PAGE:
Some interventions to improve accessibility for one group can have unintended negative impacts on other groups. The City of London Street Accessibility Tool has been developed to help street designers identify both the impacts of street furniture on different groups and identify any instances where improving accessibility for one group can decrease it for another. The tool provides a basis for engagement and discussion to maximise benefits for all.

Local case study: Lambeth Kerbside Strategy

In 2023, the London Borough of Lambeth launched a Kerbside Strategy, setting out principles for how the space at the edge of the carriageway (the kerbside) would be used and managed in the coming years.

The first of four strategy priorities is to facilitate safe active travel, ensuring that kerbside use is managed in such a way to achieve clear and accessible footways. It states a commitment to a minimum footway width of two metres, as suggested by the Department for Transport’s Inclusive Mobility guidance.

The strategy is a clear example of a local authority committing to the principle that footways should be for pedestrians and are spaces where the needs of people walking and wheeling come first.

The council states that they will engage regularly with disabled people and representative groups, to seek their views and responses to street space proposals. They also pledge to the following:

  • places to stop and rest on every street 
  • dropped kerbs at all junctions 
  • minimisation of crossovers on footways 
  • continued prioritisation of disabled parking bays 
  • providing a fair and easy way for businesses to apply to use sections of the kerbside (avoiding encroachment onto the footway) 
  • using the kerbside to place a tree every 25m on Lambeth streets, and ensure a 2-metre-wide footway is preserved where mature trees already exist 
  • introducing permeable surfaces on 10 per cent  of Lambeth’s kerbside, to support drainage and reduce the risk of flooding 
  • siting electric vehicle charging points in a way that maintains two metres of footway and keeps all footways clear and accessible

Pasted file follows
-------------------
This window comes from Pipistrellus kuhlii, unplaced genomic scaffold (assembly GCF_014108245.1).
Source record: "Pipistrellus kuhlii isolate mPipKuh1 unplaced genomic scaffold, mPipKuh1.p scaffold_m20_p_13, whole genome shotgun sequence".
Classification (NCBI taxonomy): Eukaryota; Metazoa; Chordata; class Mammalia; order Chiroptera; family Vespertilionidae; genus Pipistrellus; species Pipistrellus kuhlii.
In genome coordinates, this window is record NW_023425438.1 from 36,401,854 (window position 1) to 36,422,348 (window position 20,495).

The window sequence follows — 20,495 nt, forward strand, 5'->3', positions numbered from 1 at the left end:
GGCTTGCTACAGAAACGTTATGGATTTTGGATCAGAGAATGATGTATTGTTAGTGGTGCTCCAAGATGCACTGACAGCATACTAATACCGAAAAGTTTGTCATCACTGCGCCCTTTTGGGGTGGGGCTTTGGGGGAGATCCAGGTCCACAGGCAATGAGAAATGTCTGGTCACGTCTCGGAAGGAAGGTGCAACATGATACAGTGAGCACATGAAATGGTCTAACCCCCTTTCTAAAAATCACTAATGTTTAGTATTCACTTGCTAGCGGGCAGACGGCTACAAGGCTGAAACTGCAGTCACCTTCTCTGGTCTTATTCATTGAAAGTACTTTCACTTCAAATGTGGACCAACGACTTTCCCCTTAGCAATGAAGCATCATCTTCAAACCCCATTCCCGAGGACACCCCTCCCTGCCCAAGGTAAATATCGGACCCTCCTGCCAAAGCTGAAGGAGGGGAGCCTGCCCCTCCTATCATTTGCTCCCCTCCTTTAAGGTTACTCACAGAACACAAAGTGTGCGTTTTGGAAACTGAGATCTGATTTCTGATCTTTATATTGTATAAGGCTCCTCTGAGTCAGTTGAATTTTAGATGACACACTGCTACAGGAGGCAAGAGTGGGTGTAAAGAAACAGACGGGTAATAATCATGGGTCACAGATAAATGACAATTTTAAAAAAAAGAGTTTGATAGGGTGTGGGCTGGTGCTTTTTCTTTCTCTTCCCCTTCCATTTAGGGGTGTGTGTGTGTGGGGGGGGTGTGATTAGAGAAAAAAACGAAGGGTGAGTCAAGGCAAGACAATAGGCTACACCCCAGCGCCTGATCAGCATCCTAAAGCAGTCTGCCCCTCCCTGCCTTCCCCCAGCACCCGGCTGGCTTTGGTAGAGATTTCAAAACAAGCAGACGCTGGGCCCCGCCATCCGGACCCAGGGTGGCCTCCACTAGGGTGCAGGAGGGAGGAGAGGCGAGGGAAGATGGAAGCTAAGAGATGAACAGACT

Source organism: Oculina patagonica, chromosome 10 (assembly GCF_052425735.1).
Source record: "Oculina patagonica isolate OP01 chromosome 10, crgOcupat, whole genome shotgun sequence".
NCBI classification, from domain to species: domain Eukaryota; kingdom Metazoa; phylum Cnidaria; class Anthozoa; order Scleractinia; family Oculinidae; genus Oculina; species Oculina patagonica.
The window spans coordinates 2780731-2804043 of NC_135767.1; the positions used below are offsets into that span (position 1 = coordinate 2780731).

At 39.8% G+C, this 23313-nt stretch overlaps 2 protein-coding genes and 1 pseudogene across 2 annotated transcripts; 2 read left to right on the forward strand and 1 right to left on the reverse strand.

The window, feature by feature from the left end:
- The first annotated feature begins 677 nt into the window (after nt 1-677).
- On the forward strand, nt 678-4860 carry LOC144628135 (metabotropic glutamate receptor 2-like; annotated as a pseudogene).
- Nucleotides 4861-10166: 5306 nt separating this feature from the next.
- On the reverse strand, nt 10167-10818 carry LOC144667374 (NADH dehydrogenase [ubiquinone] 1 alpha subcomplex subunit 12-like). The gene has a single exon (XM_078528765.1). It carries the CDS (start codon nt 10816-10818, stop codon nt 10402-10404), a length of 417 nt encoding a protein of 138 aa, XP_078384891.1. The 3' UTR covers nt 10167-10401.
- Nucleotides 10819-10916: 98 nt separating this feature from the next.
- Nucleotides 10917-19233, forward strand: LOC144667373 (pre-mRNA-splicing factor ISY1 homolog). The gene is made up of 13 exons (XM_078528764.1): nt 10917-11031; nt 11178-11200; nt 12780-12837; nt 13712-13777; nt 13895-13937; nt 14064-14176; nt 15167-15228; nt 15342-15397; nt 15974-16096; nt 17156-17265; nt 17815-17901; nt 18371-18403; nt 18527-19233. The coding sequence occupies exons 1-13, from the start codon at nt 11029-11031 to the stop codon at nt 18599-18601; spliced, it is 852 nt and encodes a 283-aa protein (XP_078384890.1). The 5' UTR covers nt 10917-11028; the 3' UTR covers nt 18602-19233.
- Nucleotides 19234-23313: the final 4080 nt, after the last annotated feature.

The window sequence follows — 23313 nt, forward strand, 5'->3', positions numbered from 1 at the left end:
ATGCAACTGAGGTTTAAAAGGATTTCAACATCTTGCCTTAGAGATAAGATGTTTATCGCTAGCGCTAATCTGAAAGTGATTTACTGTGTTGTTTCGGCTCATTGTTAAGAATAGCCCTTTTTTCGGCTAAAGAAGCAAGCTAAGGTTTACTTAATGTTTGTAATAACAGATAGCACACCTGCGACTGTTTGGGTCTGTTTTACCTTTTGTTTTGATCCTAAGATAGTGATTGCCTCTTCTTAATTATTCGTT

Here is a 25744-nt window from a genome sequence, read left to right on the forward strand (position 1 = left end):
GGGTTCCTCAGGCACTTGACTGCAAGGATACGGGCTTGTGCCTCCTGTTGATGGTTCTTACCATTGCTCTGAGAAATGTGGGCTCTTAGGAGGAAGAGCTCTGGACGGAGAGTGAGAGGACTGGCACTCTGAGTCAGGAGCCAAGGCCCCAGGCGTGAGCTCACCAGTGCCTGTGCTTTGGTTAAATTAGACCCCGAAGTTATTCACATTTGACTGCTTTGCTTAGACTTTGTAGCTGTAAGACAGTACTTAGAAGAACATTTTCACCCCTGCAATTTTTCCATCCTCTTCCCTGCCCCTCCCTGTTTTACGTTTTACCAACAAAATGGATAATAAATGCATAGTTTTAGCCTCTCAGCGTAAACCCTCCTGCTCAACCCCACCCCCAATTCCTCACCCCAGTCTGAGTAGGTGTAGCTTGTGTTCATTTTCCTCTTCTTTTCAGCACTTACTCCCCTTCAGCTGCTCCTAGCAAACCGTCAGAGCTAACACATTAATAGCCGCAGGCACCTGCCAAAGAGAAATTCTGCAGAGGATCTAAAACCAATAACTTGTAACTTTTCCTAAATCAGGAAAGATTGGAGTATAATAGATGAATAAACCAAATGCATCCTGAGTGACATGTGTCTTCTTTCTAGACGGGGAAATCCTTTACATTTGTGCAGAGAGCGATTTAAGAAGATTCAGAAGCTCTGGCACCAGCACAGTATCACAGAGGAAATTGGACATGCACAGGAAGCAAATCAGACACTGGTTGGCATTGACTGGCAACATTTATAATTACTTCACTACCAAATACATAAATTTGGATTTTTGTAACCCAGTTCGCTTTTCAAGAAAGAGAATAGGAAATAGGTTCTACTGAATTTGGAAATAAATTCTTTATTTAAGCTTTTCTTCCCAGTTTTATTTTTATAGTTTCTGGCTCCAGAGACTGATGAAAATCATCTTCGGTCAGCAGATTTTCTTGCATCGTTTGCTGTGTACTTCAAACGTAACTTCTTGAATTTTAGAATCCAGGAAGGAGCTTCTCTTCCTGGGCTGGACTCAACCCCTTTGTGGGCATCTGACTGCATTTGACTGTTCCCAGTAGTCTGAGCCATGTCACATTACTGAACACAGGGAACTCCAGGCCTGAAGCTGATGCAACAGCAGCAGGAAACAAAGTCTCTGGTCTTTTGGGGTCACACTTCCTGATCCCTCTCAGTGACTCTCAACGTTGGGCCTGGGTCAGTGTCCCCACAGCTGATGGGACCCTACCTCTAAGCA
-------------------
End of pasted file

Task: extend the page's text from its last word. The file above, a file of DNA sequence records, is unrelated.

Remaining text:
• introducing parking restrictions to ensure sightlines at all junctions, and implementing parking controls across the entire borough 
  • placing cycle and e-scooter parking spaces on the kerbside 
  • creating specific spaces for electric delivery vehicles and cargo bikes, to support safe and sustainable home delivery.  

Lambeth Council has committed to reporting annually on progress in delivery of the strategy. This should facilitate learning for other councils wishing to follow suit.

Information sharing

Information collection

Local highways authorities do not have sufficient resource to maintain a comprehensive and up to date picture of all their footway assets. Our brief review of council highway asset management strategies[2] reveals that most authorities take a network hierarchy approach to collecting data on footways, as recommended by the UK Roads Liaison Group’s 2016 Code of Practice on ‘Well-managed highway infrastructure’. This supports a risk-based approach to highway maintenance, in which hierarchies generally dictate:

  • how often safety inspections take place 
  • how maintenance and capital works are prioritised. 

Hierarchies generally allocate greater resources to footway networks that receive greater usage numbers, with quieter residential streets often being inspected no more than once a year.

A minority of councils involved in this research felt that they did have enough data about the condition of their footways, indicating that methodologies and processes exist to support adequate data collection, as demonstrated in the best practice case study below.

[2] From a convenience sample of local authorities across England, where the sample was influenced by availability via internet searches. 

Local case study: Accessibility Audits and Citizen Science Project